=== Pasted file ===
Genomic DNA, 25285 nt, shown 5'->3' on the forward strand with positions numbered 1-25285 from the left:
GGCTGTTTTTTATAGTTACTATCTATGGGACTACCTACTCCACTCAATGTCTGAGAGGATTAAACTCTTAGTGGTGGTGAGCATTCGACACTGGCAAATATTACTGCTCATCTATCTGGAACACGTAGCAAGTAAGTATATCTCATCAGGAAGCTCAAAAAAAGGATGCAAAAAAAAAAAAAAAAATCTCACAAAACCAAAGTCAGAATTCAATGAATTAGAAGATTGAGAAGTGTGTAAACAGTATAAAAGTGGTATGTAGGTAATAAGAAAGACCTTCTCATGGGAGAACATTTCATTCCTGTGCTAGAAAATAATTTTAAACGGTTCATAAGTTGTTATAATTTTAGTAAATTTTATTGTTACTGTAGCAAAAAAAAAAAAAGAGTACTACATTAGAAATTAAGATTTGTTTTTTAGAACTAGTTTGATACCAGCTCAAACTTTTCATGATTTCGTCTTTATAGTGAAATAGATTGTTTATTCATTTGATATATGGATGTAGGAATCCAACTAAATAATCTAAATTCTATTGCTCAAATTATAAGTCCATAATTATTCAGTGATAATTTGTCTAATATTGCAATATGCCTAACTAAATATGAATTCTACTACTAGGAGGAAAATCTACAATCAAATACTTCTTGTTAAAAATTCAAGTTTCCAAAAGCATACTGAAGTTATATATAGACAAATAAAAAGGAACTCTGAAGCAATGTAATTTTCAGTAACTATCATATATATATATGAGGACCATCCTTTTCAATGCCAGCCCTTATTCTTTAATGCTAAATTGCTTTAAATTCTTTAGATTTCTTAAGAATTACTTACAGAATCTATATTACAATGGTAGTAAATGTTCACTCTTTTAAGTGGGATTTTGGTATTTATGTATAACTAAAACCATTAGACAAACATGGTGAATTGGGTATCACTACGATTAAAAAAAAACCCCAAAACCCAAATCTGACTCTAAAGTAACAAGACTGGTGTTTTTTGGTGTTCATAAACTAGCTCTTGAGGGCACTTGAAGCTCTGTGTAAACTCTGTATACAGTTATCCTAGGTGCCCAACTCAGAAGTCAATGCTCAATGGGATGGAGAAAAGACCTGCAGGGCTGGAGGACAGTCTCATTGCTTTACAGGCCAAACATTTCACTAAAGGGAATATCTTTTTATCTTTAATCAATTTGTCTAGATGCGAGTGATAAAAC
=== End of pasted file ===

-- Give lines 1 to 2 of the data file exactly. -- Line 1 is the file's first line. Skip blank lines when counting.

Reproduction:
Genomic DNA, 25285 nt, shown 5'->3' on the forward strand with positions numbered 1-25285 from the left:
GGCTGTTTTTTATAGTTACTATCTATGGGACTACCTACTCCACTCAATGTCTGAGAGGATTAAACTCTTAGTGGTGGTGAGCATTCGACACTGGCAAATATTACTGCTCATCTATCTGGAACACGTAGCAAGTAAGTATATCTCATCAGGAAGCTCAAAAAAAGGATGCAAAAAAAAAAAAAAAAATCTCACAAAACCAAAGTCAGAATTCAATGAATTAGAAGATTGAGAAGTGTGTAAACAGTATAAAAGTGGTATGTAGGTAATAAGAAAGACCTTCTCATGGGAGAACATTTCATTCCTGTGCTAGAAAATAATTTTAAACGGTTCATAAGTTGTTATAATTTTAGTAAATTTTATTGTTACTGTAGCAAAAAAAAAAAAAGAGTACTACATTAGAAATTAAGATTTGTTTTTTAGAACTAGTTTGATACCAGCTCAAACTTTTCATGATTTCGTCTTTATAGTGAAATAGATTGTTTATTCATTTGATATATGGATGTAGGAATCCAACTAAATAATCTAAATTCTATTGCTCAAATTATAAGTCCATAATTATTCAGTGATAATTTGTCTAATATTGCAATATGCCTAACTAAATATGAATTCTACTACTAGGAGGAAAATCTACAATCAAATACTTCTTGTTAAAAATTCAAGTTTCCAAAAGCATACTGAAGTTATATATAGACAAATAAAAAGGAACTCTGAAGCAATGTAATTTTCAGTAACTATCATATATATATATGAGGACCATCCTTTTCAATGCCAGCCCTTATTCTTTAATGCTAAATTGCTTTAAATTCTTTAGATTTCTTAAGAATTACTTACAGAATCTATATTACAATGGTAGTAAATGTTCACTCTTTTAAGTGGGATTTTGGTATTTATGTATAACTAAAACCATTAGACAAACATGGTGAATTGGGTATCACTACGATTAAAAAAAAACCCCAAAACCCAAATCTGACTCTAAAGTAACAAGACTGGTGTTTTTTGGTGTTCATAAACTAGCTCTTGAGGGCACTTGAAGCTCTGTGTAAACTCTGTATACAGTTATCCTAGGTGCCCAACTCAGAAGTCAATGCTCAATGGGATGGAGAAAAGACCTGCAGGGCTGGAGGACAGTCTCATTGCTTTACAGGCCAAACATTTCACTAAAGGGAATATCTTTTTATCTTTAATCAATTTGTCTAGATGCGAGTGATAAAAC